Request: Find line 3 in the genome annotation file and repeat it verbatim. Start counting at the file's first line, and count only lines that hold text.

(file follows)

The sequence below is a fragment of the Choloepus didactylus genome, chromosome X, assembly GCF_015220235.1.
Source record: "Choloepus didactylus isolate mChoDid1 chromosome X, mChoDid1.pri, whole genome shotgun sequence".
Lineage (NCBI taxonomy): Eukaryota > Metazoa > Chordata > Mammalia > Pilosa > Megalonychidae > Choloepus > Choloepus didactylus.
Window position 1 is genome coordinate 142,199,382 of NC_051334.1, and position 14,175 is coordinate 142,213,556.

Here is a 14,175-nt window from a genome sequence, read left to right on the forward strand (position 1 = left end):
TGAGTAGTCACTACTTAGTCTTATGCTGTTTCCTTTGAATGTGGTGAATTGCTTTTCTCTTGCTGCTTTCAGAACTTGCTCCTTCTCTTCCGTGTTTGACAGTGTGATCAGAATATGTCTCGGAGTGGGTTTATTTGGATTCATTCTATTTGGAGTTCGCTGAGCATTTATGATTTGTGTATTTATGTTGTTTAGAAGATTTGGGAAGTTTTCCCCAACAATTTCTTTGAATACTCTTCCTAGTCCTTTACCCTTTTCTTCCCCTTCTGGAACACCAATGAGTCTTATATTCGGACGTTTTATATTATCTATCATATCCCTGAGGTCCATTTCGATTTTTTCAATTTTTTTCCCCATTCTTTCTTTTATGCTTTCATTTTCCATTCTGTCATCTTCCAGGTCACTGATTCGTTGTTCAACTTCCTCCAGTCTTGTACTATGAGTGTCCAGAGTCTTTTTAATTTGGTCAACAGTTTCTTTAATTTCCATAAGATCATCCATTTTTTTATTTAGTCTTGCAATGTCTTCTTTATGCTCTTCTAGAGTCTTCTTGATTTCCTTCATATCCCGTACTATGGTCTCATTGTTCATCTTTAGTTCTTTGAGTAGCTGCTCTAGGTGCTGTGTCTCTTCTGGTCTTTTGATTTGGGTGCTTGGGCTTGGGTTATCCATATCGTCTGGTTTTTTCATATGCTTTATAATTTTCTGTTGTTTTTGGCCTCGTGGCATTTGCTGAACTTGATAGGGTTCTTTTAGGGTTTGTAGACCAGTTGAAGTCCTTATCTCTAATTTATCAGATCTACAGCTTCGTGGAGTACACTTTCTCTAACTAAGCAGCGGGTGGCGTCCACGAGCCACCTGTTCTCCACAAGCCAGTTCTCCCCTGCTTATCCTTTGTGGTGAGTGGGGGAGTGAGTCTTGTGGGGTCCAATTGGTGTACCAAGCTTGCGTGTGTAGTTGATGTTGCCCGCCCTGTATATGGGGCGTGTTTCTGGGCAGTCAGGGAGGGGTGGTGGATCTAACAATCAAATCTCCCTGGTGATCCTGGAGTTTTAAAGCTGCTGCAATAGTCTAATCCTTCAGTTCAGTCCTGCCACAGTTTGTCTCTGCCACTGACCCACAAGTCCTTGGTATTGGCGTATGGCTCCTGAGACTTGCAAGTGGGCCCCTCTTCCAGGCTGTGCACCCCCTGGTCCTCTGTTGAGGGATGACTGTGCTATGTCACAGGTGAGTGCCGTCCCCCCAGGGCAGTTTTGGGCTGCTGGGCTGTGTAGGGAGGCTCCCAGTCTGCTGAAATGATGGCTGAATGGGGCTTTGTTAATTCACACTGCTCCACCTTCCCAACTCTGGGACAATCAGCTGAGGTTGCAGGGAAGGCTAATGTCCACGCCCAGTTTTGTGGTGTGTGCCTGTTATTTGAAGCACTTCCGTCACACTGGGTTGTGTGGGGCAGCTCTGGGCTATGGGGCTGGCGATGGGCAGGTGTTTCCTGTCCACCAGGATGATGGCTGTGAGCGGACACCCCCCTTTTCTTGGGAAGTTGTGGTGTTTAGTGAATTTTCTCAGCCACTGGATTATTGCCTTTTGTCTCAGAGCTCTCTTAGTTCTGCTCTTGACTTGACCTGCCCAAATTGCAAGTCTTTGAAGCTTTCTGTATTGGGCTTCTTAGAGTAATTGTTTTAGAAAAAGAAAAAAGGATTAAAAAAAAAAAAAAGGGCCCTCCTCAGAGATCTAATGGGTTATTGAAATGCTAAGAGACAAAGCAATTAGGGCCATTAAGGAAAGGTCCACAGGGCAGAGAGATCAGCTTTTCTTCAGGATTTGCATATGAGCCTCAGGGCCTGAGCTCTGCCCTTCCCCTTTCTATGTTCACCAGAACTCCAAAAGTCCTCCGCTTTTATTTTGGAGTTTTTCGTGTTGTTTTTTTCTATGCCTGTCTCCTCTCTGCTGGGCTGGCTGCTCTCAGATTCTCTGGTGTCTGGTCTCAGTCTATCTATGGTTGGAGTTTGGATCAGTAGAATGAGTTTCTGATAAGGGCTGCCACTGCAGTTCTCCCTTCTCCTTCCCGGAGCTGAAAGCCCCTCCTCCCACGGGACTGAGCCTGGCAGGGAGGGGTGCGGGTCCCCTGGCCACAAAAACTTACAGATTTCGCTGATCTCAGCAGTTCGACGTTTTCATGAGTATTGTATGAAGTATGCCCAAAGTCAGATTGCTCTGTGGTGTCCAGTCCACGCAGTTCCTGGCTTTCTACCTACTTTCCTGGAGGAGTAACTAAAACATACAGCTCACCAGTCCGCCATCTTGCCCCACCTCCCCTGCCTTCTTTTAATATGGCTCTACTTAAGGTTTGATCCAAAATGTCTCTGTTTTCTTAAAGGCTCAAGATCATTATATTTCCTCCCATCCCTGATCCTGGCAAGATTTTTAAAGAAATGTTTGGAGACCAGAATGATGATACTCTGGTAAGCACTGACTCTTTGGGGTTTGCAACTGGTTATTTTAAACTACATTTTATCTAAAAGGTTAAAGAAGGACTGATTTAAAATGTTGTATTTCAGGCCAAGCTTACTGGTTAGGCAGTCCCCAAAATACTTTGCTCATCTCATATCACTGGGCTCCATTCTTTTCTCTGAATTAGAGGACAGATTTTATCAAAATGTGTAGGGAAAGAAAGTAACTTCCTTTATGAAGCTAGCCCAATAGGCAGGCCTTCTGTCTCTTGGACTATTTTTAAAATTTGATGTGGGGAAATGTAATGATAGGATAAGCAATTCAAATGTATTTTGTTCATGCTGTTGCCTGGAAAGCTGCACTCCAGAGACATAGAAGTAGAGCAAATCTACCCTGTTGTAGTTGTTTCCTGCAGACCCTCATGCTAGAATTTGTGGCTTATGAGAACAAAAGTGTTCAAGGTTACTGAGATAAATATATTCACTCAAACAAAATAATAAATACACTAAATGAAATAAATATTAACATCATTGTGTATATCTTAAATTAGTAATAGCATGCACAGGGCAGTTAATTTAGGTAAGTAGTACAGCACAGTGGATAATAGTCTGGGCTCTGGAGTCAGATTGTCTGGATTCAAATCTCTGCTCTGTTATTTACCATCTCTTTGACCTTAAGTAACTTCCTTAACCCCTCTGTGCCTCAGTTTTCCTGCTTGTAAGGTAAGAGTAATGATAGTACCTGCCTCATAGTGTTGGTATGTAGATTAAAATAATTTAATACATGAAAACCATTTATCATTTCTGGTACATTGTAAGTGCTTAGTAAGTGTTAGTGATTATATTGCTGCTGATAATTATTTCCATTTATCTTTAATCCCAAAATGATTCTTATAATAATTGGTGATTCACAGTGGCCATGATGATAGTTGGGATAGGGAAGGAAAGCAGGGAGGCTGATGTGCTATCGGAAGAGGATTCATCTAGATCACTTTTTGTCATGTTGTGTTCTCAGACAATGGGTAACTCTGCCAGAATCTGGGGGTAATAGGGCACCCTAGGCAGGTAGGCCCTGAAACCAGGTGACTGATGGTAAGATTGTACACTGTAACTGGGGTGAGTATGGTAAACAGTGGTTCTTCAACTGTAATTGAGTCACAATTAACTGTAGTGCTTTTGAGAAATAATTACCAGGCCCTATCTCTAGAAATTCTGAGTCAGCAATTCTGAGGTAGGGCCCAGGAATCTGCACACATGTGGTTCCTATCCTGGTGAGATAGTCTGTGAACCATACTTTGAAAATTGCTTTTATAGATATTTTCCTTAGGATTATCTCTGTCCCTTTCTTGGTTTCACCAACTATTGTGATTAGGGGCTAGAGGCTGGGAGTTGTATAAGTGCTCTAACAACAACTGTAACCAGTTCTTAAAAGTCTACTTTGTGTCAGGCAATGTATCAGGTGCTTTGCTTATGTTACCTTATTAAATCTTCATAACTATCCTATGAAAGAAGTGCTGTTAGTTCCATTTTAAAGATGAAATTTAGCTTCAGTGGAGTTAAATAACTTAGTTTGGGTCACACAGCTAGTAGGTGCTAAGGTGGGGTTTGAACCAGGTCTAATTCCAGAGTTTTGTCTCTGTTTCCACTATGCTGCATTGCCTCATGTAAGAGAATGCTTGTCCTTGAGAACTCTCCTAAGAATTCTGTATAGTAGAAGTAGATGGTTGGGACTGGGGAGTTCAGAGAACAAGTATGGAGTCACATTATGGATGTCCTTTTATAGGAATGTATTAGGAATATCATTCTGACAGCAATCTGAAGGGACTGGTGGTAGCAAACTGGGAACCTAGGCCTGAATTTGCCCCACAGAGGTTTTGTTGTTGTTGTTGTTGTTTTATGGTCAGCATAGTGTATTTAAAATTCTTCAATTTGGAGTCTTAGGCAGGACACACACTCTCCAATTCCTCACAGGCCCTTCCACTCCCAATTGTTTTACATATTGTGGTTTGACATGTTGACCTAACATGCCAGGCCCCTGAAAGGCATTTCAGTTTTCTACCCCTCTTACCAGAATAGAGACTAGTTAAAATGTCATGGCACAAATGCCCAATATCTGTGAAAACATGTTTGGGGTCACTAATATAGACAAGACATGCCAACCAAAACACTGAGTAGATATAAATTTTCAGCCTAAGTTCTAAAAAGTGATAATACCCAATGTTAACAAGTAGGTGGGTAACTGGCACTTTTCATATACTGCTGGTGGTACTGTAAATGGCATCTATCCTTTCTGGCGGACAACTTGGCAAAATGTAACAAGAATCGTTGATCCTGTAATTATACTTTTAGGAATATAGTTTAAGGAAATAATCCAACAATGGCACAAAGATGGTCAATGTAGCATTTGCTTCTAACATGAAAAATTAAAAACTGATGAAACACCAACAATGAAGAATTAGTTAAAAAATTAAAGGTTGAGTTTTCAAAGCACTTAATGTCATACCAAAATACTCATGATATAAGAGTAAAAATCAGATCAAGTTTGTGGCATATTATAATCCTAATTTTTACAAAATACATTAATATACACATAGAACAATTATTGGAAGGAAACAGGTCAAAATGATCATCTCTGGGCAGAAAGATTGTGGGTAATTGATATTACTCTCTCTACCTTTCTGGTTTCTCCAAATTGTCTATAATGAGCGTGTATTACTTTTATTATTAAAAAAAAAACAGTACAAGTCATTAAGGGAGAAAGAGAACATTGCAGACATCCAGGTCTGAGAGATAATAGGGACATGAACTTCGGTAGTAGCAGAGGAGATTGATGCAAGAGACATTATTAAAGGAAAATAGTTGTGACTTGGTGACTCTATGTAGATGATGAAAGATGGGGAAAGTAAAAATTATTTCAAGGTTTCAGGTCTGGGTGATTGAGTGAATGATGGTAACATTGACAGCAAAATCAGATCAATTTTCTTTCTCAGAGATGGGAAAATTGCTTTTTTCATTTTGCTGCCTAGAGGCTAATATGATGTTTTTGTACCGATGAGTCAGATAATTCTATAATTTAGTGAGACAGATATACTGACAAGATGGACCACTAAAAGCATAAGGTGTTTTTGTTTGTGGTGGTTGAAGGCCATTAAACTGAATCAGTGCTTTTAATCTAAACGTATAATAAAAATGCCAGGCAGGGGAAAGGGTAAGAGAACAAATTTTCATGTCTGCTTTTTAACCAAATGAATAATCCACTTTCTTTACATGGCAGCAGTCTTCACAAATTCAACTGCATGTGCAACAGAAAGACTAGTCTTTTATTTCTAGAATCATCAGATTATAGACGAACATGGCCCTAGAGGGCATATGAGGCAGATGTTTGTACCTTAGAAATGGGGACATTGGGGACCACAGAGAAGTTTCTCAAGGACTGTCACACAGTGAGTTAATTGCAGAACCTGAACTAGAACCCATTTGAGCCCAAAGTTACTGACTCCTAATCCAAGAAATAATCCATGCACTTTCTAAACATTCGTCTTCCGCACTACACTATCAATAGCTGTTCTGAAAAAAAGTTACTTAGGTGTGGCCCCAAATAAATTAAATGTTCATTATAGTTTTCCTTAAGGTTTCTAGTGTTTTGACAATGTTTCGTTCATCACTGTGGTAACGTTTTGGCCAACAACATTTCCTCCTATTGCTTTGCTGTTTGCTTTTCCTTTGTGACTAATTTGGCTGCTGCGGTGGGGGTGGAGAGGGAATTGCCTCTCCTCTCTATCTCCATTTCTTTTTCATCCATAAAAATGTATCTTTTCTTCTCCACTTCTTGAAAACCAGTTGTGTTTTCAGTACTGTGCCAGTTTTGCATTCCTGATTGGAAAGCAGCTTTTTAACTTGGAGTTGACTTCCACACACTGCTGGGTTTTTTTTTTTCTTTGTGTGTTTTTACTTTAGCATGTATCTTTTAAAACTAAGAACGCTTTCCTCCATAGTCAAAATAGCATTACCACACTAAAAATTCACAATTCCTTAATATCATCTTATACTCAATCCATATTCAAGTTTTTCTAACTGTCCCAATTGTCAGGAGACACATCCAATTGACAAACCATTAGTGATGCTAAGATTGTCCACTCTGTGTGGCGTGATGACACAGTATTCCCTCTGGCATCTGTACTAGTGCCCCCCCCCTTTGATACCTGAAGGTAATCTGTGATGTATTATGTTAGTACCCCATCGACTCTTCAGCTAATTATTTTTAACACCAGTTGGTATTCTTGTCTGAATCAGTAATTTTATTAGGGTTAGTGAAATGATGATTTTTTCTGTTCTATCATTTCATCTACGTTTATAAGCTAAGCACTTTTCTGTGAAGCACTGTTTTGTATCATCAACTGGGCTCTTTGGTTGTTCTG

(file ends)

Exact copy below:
Lineage (NCBI taxonomy): Eukaryota > Metazoa > Chordata > Mammalia > Pilosa > Megalonychidae > Choloepus > Choloepus didactylus.